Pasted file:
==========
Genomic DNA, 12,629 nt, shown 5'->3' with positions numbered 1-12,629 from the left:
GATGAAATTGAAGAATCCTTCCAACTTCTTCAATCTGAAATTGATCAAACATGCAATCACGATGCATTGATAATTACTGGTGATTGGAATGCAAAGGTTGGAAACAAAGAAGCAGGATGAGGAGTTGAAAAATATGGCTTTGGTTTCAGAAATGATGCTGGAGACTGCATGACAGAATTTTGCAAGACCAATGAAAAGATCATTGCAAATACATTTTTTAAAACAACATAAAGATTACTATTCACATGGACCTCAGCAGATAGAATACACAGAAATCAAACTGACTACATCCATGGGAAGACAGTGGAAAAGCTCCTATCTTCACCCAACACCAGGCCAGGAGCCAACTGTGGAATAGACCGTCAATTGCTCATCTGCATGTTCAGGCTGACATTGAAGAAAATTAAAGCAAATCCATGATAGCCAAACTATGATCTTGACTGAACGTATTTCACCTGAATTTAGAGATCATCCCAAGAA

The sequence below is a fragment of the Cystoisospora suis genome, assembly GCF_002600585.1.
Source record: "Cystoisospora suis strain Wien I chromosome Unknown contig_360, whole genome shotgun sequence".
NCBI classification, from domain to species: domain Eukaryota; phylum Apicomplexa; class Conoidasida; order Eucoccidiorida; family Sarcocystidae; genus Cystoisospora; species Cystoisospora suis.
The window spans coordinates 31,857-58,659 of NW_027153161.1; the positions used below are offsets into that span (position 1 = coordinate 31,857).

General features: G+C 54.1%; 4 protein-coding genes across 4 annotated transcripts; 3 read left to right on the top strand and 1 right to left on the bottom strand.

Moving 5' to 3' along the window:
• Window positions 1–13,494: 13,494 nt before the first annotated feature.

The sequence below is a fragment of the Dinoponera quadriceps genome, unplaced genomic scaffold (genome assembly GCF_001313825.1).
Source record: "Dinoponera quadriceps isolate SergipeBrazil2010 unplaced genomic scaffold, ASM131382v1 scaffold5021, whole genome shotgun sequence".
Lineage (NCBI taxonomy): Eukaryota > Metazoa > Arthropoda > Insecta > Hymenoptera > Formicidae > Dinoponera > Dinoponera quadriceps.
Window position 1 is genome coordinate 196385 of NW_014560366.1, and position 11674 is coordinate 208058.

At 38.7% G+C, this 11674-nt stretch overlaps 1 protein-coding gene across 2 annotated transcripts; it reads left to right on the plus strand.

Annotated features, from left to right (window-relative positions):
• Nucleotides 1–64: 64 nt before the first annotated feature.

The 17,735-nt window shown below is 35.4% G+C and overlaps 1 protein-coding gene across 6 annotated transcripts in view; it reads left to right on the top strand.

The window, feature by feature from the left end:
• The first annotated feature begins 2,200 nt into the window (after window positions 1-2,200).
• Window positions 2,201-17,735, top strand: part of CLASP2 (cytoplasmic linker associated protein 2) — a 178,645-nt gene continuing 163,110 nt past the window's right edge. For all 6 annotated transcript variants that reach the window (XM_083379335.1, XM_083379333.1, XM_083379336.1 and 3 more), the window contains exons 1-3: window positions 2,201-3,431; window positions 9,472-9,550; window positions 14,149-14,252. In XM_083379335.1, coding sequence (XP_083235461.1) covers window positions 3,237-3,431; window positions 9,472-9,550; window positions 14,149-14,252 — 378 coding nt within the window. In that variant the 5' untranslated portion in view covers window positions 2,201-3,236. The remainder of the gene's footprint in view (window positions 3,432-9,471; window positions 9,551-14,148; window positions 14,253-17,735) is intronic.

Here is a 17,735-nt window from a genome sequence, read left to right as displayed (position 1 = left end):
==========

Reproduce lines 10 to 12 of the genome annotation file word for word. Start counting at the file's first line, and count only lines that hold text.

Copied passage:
The sequence below is a fragment of the Dinoponera quadriceps genome, unplaced genomic scaffold (genome assembly GCF_001313825.1).
Source record: "Dinoponera quadriceps isolate SergipeBrazil2010 unplaced genomic scaffold, ASM131382v1 scaffold5021, whole genome shotgun sequence".
Lineage (NCBI taxonomy): Eukaryota > Metazoa > Arthropoda > Insecta > Hymenoptera > Formicidae > Dinoponera > Dinoponera quadriceps.